Frieda Fromm-Reichmann Cottage facts for kids
Frieda Fromm-Reichmann Cottage
|Location||19 Thomas St., Rockville, Maryland|
|Area||less than one acre|
|Architectural style||Colonial Revival|
|NRHP reference No.||100006277|
Quick facts for kidsSignificant dates
|Added to NRHP||January 13, 2021|
|Designated NHL||January 13, 2021|
The Frieda Fromm-Reichmann Cottage is a historic house located at 19 Thomas Street in Rockville, Montgomery County, Maryland. It was built in 1936 to house the residence and professional office of Frieda Fromm-Reichmann, one of the leading psychoanalysts at the Chestnut Lodge psychiatric hospital, on whose grounds it stood. Fromm-Reichmann (1899-1957) was influential in the development of interpersonal psychoanalysis and its use in the treatment of schizophrenia. The cottage was designated a National Historic Landmark in 2021.
Description and history
The Frieda Fromm-Reichmann Cottage stands in a park-like setting on what were formerly the grounds of Chestnut Lodge, which served as a psychiatric hospital until 1999. It stands on the eastern part of those grounds, and is now set among other suburban residential buildings. It is a modest 1-1/2-story wood frame structure, set on a concrete foundation faced in brick, and covered by a dormered gable roof. The interior of the ground floor is arranged in a center-hall plan, with Dr. Fromm-Reichmann's office on the east side, and the dining room and kitchen on the west side. A former garage space was converted into a reception area for the doctor's patients.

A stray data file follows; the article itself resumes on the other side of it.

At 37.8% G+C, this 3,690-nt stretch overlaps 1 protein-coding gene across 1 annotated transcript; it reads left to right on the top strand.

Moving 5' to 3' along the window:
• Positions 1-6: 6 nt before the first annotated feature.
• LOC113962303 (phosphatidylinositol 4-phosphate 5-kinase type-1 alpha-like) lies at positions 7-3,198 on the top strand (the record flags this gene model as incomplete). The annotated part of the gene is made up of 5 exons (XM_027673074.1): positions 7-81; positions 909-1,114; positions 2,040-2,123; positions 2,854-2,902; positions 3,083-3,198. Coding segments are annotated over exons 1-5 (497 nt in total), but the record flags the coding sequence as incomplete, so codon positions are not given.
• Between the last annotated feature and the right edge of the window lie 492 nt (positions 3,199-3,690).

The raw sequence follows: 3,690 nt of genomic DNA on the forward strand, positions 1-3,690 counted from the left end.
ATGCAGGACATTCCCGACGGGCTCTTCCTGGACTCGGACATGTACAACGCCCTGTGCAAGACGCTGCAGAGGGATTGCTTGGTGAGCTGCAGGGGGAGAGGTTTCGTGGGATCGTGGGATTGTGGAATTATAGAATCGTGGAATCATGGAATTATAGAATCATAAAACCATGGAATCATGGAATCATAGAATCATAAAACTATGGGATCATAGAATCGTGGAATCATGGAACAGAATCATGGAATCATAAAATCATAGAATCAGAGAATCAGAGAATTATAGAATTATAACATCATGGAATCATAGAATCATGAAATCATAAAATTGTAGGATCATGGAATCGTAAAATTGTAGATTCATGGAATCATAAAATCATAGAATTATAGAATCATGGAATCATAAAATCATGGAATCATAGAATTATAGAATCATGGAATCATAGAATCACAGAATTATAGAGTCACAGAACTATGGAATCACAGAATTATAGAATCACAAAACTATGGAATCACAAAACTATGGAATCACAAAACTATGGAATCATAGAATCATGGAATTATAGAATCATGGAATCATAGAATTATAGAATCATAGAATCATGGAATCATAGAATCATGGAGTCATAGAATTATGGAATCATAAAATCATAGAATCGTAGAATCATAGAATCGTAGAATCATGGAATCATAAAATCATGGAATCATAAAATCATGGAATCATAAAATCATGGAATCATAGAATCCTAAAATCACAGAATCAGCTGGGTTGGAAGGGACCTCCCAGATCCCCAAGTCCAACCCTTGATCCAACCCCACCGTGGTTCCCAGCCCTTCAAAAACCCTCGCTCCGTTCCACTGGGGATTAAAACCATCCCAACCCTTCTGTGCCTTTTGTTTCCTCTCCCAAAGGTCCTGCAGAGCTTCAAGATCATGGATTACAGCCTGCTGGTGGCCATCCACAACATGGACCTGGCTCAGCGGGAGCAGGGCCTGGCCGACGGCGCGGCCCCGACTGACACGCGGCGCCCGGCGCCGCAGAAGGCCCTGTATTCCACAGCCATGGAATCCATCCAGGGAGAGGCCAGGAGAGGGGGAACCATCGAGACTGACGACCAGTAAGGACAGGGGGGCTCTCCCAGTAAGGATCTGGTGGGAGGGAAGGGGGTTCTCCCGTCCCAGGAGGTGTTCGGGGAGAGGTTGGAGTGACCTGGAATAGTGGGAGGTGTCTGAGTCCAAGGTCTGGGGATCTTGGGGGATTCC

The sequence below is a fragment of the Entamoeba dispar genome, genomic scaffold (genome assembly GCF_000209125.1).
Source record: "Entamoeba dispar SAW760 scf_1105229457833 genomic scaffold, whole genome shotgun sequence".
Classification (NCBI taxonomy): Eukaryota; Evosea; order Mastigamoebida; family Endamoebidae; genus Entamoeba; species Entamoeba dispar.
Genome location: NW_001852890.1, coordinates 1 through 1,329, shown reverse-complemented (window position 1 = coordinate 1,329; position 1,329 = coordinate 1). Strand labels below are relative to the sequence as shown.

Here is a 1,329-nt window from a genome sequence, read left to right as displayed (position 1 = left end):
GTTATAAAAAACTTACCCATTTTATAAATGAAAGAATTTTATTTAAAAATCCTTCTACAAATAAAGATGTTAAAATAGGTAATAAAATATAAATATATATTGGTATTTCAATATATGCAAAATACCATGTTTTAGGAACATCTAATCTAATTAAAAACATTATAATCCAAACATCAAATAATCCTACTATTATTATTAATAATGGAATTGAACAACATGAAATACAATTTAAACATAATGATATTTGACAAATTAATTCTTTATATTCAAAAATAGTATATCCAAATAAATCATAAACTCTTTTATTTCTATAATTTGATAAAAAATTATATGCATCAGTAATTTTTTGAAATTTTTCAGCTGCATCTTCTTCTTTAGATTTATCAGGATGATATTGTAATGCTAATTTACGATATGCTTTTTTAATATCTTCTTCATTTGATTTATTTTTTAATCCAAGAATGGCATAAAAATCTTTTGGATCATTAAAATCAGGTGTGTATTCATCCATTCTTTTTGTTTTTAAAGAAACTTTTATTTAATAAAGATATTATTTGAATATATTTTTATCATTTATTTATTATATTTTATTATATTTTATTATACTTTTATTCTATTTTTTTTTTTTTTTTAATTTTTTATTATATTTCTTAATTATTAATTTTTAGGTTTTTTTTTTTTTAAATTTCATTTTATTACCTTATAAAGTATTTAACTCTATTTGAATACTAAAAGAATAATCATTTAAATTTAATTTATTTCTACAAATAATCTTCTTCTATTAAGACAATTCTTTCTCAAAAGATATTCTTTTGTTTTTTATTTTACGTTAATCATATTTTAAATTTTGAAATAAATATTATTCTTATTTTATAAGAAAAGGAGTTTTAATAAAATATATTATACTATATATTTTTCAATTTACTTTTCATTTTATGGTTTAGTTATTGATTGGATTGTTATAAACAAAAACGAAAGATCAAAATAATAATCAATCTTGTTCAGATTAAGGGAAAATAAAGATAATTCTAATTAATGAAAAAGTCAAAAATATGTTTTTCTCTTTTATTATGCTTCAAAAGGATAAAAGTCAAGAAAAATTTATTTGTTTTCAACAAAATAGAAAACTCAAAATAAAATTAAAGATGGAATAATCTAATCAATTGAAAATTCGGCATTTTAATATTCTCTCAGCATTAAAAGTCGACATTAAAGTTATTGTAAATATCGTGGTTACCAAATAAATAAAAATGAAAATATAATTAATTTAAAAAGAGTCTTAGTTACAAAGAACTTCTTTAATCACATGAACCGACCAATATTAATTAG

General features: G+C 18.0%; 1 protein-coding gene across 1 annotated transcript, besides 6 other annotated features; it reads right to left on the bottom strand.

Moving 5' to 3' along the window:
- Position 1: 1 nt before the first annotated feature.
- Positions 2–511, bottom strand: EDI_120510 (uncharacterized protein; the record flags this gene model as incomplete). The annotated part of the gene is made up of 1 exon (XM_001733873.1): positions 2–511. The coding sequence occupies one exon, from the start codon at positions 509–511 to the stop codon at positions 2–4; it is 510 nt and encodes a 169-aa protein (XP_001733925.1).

Frieda Fromm-Reichmann was a German-born Jew who came to the United States in 1935. Trained in Germany as a psychiatrist by leaders in the field, she was immediately an influential presence at Chestnut Lodge, where she began working in 1936. She became a leading practitioner and educator in the techniques of interpersonal psychoanalysis, and argued that its techniques could be applied to the most significant psychiatric disorders. She remained at Chestnut Lodge in 1955, leaving for a year on sabbatical in Palo Alto, California. She returned to Chestnut Lodge in 1956, but suffered from declining health and died the following year. The cottage where she lived and saw her patients is the most prominent location associated with her productive life.
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